BONUS: Show gratitude – Great leaders live by the practice of “praising publicly and criticizing privately”. It’s amazing how gratitude and public praise can lift others and spur them to do more or to take on more. People simply want to be appreciated. Leaders who show appreciation by offering praise or gratitude will in return foster a team of individuals who are loyal and willing to go the extra mile to help the group be successful.

BONUS: Help others be successful – this is one of the fundamentals of great leadership. It’s one thing to praise people and quite another to constantly be on alert about what guidance and resources they need to be successful. It starts with leaders caring about others’ success as much – if not more – than they care about their own.


Say No To Being Time Poor

Like many, I’m time poor. (I actually think I may be bankrupt.) But, I’m learning a few powerful lessons during this stress test (known as the Global Pandemic) that I’d like to share.

Before You Commit to Anything, Get Clear on Your Priorities. You might think it’s crazy to take on all of these things that we do and I do agree, I’d also like to offer that all of these activities must be aligned with our top priorities. For example:

  • Family
  • Professional Development
  • Support & Service To Employer (and community)

For the record, I’ve said “no” to things recently, to make room for my “yes” replies When asked if I want to get involved in anything new, I say, “let me think about it” before I agree to move forward. Clear priorities give me guidelines on whether I should say “yes” to anything new.

You Can’t Do Everything. We all have limitations. What I’ve learned is that I can’t be everywhere at once, I don’t always make the best decisions, and there are others willing to step up and help when asked. To manage, we have to delegate and empower. Sometimes it’s hard for people to give up control as they assume more responsibility. You can delegate authority, but not responsibility. When you delegate authority, you give people autonomy – something we all crave. Any task that has been delegated can be a great learning opportunity for someone else.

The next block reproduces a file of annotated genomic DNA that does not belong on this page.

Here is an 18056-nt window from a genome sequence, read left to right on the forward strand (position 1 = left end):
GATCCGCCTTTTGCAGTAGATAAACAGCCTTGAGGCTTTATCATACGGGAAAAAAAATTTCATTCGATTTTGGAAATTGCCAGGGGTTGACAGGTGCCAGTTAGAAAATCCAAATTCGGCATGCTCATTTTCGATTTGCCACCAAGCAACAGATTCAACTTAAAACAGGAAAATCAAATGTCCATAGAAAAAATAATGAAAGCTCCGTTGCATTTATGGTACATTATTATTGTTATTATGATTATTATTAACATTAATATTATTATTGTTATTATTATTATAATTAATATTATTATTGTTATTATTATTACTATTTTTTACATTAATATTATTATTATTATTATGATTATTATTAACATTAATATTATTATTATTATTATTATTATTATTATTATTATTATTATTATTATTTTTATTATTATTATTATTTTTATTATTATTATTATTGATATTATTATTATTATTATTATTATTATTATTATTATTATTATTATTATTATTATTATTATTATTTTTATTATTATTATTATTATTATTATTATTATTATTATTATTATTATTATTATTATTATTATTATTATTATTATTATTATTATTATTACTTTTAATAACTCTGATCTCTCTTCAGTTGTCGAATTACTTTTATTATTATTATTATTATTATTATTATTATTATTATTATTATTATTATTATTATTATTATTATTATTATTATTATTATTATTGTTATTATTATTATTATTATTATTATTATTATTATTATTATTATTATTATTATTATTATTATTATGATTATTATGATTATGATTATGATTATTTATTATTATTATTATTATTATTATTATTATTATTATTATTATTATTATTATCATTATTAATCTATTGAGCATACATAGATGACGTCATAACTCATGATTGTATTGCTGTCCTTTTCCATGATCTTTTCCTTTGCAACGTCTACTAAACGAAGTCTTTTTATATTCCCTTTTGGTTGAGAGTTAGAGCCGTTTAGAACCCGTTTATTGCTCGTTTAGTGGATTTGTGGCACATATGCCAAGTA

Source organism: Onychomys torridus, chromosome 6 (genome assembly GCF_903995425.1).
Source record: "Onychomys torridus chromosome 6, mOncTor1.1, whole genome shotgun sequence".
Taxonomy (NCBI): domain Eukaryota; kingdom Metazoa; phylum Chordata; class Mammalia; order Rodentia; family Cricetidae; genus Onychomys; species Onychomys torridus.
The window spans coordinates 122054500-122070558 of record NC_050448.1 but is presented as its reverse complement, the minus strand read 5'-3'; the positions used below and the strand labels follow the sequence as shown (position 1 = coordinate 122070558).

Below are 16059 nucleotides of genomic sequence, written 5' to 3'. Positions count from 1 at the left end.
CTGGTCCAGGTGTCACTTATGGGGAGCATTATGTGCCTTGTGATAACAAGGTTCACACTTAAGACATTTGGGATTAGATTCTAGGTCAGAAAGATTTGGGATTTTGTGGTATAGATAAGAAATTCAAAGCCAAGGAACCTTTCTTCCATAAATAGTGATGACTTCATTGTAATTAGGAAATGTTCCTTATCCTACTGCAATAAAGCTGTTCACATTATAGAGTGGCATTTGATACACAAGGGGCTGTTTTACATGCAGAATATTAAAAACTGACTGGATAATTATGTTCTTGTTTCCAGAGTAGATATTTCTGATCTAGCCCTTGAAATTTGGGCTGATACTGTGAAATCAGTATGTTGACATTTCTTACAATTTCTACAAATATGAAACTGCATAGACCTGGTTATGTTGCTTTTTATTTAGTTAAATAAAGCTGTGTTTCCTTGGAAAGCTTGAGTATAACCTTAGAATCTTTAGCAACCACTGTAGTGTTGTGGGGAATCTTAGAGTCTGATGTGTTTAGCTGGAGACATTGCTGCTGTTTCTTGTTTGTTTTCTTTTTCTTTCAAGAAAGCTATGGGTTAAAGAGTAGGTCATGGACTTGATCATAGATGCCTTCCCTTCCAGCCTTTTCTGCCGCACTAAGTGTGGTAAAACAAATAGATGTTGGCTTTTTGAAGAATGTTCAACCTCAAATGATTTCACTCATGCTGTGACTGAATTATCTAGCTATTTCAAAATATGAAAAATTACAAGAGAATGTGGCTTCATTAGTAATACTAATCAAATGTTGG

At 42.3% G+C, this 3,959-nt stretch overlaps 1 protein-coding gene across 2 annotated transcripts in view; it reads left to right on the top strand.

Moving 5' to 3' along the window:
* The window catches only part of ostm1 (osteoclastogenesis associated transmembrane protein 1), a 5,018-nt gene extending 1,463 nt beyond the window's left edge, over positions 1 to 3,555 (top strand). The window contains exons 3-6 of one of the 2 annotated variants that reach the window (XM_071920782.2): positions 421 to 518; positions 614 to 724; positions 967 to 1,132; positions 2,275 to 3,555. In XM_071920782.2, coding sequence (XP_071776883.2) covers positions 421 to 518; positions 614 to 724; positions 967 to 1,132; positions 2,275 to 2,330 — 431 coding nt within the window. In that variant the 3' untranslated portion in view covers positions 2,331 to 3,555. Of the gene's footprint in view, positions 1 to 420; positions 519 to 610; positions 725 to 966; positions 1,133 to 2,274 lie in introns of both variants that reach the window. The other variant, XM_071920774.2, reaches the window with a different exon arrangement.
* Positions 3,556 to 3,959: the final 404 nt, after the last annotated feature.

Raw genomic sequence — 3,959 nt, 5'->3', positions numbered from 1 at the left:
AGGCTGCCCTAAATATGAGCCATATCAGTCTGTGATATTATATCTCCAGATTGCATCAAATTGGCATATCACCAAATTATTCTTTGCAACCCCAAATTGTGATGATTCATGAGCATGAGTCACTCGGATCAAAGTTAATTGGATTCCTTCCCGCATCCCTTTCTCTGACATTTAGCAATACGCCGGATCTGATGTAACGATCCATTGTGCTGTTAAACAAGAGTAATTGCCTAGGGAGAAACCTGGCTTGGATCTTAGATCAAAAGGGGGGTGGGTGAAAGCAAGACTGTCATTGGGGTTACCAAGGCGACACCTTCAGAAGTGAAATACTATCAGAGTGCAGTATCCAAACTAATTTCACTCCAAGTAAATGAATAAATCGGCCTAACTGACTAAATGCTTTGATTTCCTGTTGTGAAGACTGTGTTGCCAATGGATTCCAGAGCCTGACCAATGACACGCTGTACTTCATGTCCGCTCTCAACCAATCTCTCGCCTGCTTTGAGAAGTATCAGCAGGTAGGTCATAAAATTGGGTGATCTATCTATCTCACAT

Sometimes Good Enough Is….Good Enough. We’re all busy and in the greater scheme of our lives, things matter but maybe not as much as we think. When you’re busy, how you allocate your minutes is critical. During the week, there are things I spend time on and things I don’t. There are things that I perfect, and there are things I choose not to. In your world, you know when you’re trying to make perfect things that don’t matter. The key is being able to recognize when good enough is really good enough.

For all of us, we strive to feel full lives. I’ve given up on the idea that life can feel balanced – is anything ever really balanced?